Peak Population

| 8/12/2008 3:22:41 PM

Tags: Environment, population, overpopulation, population crisis, energy crisis, global warming, climate change,

Let’s not repeat our energy failures when addressing the global population crisis

OverpopulationAmericans have a long history of inciting political action by shaking one problem under our politicians’ noses to draw attention to another. It’s like killing two birds with one stone. Liberals are notoriously less-than-fond of Big Oil’s rabid profit margins, so we point out the obvious need for alternative energy. Then, because we don’t want to come off as anti-business, we frame it as an environmental problem. But it is also an economic problem, a social problem, and a foreign policy problem. Our hope, however tenuous, is that the environmental issue is one that can bring everybody, liberal and conservative, together to address the oil conundrum. This has proven to be a reasonably effective approach. While our energy crisis is far from solved, at least it is being talked about by both presidential candidates. Which is a lot more mic-time than they’re giving our other global environmental catastrophe: the population crisis.

A recent report (pdf) by the Population Institute notes that global population could increase from 6.7 billion to as much as 12 billion by 2050. Most of this increase is expected to occur in developing countries. In spite of these bleak findings, the closest thing to population reform coming from the right amounts to, “If the world’s brown people would stop having so many babies, there’d be no crisis.” In other words: Population is not our problem. On the left, sentiment has been that if we ease poverty and increase education in developing countries, the trajectory of global population will even itself out. Basically, solve two pressing problems and the third is a freebee.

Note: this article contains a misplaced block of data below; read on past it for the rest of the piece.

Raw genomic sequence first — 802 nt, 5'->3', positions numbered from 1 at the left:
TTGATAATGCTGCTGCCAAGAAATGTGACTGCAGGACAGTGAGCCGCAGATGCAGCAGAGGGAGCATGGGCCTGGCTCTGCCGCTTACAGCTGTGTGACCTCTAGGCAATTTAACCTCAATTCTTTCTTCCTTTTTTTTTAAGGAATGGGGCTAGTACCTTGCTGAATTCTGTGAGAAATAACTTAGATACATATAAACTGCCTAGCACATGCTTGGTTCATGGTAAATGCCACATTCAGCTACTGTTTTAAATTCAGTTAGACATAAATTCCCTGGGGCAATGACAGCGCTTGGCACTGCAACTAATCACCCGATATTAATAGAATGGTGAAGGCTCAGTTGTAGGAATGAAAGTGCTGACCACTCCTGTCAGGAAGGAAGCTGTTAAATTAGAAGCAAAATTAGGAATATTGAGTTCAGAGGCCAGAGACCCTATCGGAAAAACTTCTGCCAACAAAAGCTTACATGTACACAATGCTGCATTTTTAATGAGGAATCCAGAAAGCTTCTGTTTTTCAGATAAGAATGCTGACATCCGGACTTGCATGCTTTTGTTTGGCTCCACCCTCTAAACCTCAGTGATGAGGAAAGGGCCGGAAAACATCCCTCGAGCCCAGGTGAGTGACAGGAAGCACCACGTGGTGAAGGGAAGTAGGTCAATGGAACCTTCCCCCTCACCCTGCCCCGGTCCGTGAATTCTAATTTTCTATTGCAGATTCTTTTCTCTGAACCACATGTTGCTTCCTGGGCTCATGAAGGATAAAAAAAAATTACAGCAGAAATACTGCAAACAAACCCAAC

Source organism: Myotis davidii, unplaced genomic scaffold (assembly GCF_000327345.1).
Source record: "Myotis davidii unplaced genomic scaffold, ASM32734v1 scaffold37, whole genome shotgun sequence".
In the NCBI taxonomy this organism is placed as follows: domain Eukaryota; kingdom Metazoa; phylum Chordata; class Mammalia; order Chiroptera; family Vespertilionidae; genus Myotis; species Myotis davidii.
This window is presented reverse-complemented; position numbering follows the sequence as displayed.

For the sake of argument, let’s say that as global citizens, the growing number of people inhabiting the Earth is everybody’s problem. It’s also safe to say that, based on solid statistical evidence, there is a direct relationship between lower standards of living and larger family size. Yet there is no guarantee that addressing these quality-of-living issues will solve the population problem, in part because our definition of what constitutes a problem in population is fuzzy.

We are faced with a crisis not because there are too many of us for the planet to sustain, but because we are collectively using up more resources than the planet can produce. This isn’t just true with valuable commodities, like oil and ore. The most basic of resources are growing scarce as well—food, potable water, wood. While reducing consumption in first-world countries will go a long way in addressing this problem, a population that just keeps growing will eventually overwhelm the planet, regardless of consumption. And as formerly impoverished nations achieve moderate prosperity, their consumption grows, likely negating any environmental benefits from reduced population growth via poverty aid. Therefore, a two-pronged solution is needed: reduced consumption and staved population growth.

It is widely believed that the U.S. population is in decline and has been for decades. Hence, the assumption is that limiting our own population won’t address the global problem. This is untrue on two counts. First, as noted in January, the birth-to-death ratio in this country recently reached replacement level again. Second, a child born in a first-world country uses far more resources and therefore emits vastly more carbon than a child born in a developing country. Limiting births and limiting carbon emissions would be far more effective than addressing only one of these issues. This not only makes an impact within our own country, it sets an example for other nations as well.   

8/20/2008 10:37:17 PM

See this article for much information: The 9/11 Truth Movement, Free Energy Suppression and the Global Elite’s Agenda

8/15/2008 4:42:42 PM

Sorry -- I didn't make the link below work. Here it is.

8/15/2008 4:35:59 PM

When addressing any ongoing and seemingly intractable problem or difficulty, it is vital to have an understanding of the root causes. The underpinnings of human population dynamics are no different than the underpinnings of the population dynamics of any other species. Please go to and see the narrated slide show, which also addresses the issue of the demographic transition.